“Here Lies Love” is a Troubling, if Entertaining, Take on Filipino History
Blue and pink lights rove across the dancefloor and rotating runway stages. A DJ’s voice punctures the cool, crisp, air conditioned air with a warm welcome to Club Manila, as David Byrne and Fatboy Slim’s Broadway production of Here Lies Love commences. Originally written in 2014, the musical brings audiences into the modern history of the Philippines by following the rise and fall of Imelda Marcos, former first lady to the dictator Ferdinand Marcos—all set to a karaoke-style disco soundtrack. Together, the couple infamously accrued an estimated $10 billion and were responsible for the deaths of thousands while in office before being ousted by the People Power Revolution in 1986.
In a nation where 51% of the population still considers themselves to be poor, the legacy of the Marcos regime has cast a long, complicated, and traumatic shadow for many. The timing of the show is compelling given that Imelda and Ferdinand’s son, Ferdinand “Bongbong” Marcos, Jr., clenched the presidential bid in 2022 with the support of Cambridge Analytica, the same data company that helped deliver the Trump presidency. Here Lies Love offers a tendentious glimpse into the complexities of the Filipino struggle for democracy by centering its most infamous first lady and her descent into corruption.
The script paraphrases and arranges Imelda’s real quotes into lyrics, creating a bare-faced critique of her philosophy and exploitation of poverty—the show’s title is taken from a 1987 interview in which Imelda and Ferdinand are asked what they’d like their epitaph to read: “One word,” said Imelda, “Love.” By also citing the U.S. support of the Marcos regime (Reagan’s administration helicoptered them to Hawaii after they were expelled) the show bemoans the ongoing normalization of U.S. interference in the Philippines.
The historic all-Filipino cast is a powerhouse, especially the corps ensemble. Conrad Nicamura’s interpretation of senator Benigno “Ninoy” Aquino, the Marcos’s foremost opposition leader, grounds viewers against an otherwise dark history. Imelda, played by Arielle Jacobs, may be the main character, but Ninoy is the show’s hero as the only voice calling for democracy and disrupting the couple’s ascent to power.
Lea Salonga, playing Aquino’s mother, sings a gripping lament after his assassination that poignantly juxtaposes Imelda’s repeated lines “it takes a woman to do a man’s job,” which may reflect commonly held suspicions that Imelda ordered Aquino’s death. There are, however, questionable, perhaps even inflammatory historical inaccuracies in the staging, particularly when it comes to the centering of a lifelong romance between Imelda and Ninoy—a rumor that progressive Filipino news outlet Rappler, founded by Nobel prize laureate Maria Ressa, squarely denies.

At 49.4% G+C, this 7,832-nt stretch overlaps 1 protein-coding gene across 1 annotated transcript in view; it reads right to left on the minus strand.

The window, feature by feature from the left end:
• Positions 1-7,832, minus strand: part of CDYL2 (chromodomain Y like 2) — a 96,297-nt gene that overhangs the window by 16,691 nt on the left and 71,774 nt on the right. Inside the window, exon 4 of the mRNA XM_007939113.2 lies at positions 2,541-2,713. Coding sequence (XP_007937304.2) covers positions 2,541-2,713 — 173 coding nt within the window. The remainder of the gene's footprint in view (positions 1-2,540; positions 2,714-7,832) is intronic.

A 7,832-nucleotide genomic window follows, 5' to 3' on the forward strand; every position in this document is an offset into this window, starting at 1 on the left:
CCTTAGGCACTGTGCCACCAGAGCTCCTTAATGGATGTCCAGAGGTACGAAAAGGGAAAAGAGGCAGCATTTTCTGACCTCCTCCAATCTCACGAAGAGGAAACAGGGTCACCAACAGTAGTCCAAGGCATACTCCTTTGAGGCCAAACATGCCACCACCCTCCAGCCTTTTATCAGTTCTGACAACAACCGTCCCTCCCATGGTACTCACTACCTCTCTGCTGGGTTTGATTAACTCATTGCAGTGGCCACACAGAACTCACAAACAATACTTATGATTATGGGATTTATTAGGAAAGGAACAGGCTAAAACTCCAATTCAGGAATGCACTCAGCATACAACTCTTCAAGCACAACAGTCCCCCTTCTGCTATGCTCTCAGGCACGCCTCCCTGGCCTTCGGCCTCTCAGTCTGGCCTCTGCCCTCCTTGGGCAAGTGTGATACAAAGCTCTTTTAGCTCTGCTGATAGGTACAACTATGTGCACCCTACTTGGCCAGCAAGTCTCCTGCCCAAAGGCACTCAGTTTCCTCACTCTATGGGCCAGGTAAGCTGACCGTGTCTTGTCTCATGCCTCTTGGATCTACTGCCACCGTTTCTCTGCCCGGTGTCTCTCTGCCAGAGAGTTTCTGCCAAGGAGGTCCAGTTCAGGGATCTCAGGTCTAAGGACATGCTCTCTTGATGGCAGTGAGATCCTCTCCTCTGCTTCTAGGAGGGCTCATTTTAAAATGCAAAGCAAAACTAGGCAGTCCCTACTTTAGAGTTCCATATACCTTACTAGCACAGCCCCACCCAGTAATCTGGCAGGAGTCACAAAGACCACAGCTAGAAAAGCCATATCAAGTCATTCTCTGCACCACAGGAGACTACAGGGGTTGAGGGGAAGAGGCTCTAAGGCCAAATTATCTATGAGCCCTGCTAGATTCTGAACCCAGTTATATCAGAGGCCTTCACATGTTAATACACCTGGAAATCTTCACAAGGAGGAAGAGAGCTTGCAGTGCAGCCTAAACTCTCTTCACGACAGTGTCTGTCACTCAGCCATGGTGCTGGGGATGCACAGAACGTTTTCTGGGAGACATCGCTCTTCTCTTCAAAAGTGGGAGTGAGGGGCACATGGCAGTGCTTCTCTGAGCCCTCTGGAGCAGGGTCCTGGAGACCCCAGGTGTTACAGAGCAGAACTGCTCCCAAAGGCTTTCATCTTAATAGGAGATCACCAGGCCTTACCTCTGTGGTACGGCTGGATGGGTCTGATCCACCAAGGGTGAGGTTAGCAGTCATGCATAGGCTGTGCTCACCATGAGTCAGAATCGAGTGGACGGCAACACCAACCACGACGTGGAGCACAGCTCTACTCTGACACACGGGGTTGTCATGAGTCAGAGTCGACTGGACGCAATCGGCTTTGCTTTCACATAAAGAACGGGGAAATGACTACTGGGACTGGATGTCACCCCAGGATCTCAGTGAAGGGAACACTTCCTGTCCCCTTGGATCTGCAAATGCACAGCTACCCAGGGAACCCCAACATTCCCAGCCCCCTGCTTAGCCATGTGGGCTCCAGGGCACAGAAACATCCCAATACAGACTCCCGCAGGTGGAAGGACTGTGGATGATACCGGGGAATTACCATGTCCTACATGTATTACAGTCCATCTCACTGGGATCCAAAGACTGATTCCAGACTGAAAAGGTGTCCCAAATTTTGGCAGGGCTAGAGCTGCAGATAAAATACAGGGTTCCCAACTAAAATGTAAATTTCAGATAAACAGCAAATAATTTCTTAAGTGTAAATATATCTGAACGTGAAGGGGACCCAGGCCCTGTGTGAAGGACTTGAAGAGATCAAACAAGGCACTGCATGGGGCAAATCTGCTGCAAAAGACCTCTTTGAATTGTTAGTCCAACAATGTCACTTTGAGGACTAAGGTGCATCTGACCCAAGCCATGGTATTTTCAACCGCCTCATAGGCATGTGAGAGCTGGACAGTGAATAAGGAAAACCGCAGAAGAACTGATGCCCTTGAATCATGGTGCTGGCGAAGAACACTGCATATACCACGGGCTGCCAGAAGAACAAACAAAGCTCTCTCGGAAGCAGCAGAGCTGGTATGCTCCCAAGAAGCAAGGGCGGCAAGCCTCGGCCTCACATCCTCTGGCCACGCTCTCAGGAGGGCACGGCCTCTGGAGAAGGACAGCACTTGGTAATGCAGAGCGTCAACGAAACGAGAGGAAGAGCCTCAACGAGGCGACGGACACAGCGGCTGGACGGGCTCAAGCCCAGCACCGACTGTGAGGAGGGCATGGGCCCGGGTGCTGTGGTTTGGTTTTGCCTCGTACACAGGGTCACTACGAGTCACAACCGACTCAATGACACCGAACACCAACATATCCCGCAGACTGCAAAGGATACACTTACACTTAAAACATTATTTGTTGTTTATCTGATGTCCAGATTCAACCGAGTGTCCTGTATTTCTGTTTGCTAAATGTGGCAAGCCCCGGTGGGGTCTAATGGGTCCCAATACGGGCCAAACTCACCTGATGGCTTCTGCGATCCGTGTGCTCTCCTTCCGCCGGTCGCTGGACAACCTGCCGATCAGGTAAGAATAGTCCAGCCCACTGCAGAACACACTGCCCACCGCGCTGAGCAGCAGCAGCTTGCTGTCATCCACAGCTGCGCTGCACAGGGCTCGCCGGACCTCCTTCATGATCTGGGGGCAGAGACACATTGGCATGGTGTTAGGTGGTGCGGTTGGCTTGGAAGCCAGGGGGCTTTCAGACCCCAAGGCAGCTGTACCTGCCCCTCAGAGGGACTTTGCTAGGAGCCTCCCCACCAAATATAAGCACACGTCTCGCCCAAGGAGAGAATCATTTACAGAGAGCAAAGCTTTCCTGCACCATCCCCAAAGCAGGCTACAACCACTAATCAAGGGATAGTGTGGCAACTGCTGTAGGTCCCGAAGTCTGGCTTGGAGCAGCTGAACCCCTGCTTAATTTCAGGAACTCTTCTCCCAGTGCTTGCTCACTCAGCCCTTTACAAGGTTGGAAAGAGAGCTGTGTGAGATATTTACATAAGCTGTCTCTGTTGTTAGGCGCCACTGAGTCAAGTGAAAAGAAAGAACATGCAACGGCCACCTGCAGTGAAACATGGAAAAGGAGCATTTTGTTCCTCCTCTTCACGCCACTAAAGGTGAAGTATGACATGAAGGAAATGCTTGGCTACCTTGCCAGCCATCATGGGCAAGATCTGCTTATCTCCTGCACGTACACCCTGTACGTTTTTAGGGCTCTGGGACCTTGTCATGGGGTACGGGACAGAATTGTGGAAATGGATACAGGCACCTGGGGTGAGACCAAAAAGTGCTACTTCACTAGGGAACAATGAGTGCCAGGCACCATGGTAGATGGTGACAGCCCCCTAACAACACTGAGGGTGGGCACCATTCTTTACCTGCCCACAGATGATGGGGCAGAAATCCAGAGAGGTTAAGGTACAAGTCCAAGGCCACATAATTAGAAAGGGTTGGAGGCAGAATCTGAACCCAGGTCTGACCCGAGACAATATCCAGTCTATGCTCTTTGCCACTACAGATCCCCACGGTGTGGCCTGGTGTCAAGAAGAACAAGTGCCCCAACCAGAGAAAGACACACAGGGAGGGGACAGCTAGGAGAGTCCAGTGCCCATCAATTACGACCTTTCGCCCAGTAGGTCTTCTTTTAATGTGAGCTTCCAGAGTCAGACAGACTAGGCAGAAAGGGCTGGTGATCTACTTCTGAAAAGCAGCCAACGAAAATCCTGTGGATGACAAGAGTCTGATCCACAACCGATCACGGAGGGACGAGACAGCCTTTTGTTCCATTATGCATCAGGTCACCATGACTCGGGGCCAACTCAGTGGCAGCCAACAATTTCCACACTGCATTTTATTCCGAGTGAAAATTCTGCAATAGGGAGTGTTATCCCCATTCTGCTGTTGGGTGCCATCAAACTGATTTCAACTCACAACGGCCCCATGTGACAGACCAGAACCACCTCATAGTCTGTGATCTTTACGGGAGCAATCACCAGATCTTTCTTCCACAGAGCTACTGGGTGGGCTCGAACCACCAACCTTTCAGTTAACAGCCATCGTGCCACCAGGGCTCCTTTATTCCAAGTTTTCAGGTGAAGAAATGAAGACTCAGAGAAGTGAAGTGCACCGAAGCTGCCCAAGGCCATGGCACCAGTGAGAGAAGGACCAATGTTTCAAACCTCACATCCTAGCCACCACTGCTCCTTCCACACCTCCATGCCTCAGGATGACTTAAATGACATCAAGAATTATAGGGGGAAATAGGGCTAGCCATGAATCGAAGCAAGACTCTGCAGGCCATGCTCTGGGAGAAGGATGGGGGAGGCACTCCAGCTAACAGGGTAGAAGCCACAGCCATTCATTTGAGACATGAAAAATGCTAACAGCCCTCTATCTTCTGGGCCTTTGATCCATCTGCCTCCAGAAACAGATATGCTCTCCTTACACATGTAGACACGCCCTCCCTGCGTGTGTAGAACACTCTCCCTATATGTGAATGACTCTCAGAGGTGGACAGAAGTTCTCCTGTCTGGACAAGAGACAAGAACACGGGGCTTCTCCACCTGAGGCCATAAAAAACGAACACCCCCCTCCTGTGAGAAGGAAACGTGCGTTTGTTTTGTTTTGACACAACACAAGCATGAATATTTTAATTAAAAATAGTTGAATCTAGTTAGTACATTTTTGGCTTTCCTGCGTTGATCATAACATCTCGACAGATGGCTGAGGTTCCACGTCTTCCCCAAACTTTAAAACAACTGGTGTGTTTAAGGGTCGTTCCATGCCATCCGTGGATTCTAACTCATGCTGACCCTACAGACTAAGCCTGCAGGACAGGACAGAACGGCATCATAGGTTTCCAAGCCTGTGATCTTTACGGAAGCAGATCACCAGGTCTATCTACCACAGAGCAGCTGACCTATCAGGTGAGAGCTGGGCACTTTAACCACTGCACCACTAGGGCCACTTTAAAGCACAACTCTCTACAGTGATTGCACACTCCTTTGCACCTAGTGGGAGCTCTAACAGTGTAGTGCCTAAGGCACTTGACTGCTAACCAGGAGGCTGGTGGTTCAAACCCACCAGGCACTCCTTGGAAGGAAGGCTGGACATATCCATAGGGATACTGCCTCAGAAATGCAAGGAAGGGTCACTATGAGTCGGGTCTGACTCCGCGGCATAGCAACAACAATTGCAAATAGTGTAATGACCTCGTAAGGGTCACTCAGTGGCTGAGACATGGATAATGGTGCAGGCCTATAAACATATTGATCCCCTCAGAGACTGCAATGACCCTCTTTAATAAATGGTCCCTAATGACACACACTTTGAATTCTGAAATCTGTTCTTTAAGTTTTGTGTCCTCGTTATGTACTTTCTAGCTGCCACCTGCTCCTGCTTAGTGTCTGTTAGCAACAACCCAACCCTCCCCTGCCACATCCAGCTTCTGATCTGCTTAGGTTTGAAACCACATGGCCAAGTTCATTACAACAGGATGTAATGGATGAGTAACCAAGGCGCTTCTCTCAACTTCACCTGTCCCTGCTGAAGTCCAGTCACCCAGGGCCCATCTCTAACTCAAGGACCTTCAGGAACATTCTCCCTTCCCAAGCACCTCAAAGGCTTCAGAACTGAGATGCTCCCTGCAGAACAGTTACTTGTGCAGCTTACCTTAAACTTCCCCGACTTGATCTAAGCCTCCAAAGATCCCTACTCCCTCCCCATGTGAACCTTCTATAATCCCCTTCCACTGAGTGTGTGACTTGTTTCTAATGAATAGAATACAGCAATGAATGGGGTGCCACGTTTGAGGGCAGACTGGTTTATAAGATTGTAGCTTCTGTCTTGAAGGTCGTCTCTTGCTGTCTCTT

While the show succinctly highlights Imelda’s cruelty, the hour and a half time constraint reduces the topic’s complexities. The People Power Revolution is reduced to a procession of protest effigies in the dark on the far end of the dancefloor from Imelda, who pleads in the spotlight, “why don’t you love me?” A brief scene of police brutality and flashing headlines reveal some of the Marcos’s most heinous abuses: 3,200 killed; 34,000 tortured; and over 70,000 imprisoned. Still, the show ends with a powerful ensemble protest song representing the movement, its chorus declaring: “God draws straight, but with crooked lines.”
Consistent interweaving might have offered more equitable representation between the 1% and commonfolk. The erasure of Indigenous Lumad and the leadership of women in the resistance must also be considered. The former becomes more apparent when one notes how few dark-skinned Filipinos were cast.
Centering the perpetrator of violence and not the survivors risks alienating many Filipinos who were omitted from this history. The Here Lies Love website does take educational responsibility by including a timeline of events, starting with Spanish colonization and U.S. imperialism, as well as resources for additional historical research. All in all, this production exposes the need for more Filipino stories written by Filipinos that center the survivors of the continuous impact of the Marcos family. For those unaware of the ongoing political crisis, further research is recommended (Ramona Diaz’s documentary, IMELDA, is a good place to start). What all might appreciate is that the production is historic for representation in this country and depicts the havoc wrought by the United States’ interference in the Philippines.
—Rohan Zhou-Lee, pronouns They/Siya/祂/Elle, is a dancer, writer, and public speaker. They are also known for founding The Blasian March, a Black-Asian solidarity initiative through education and celebration.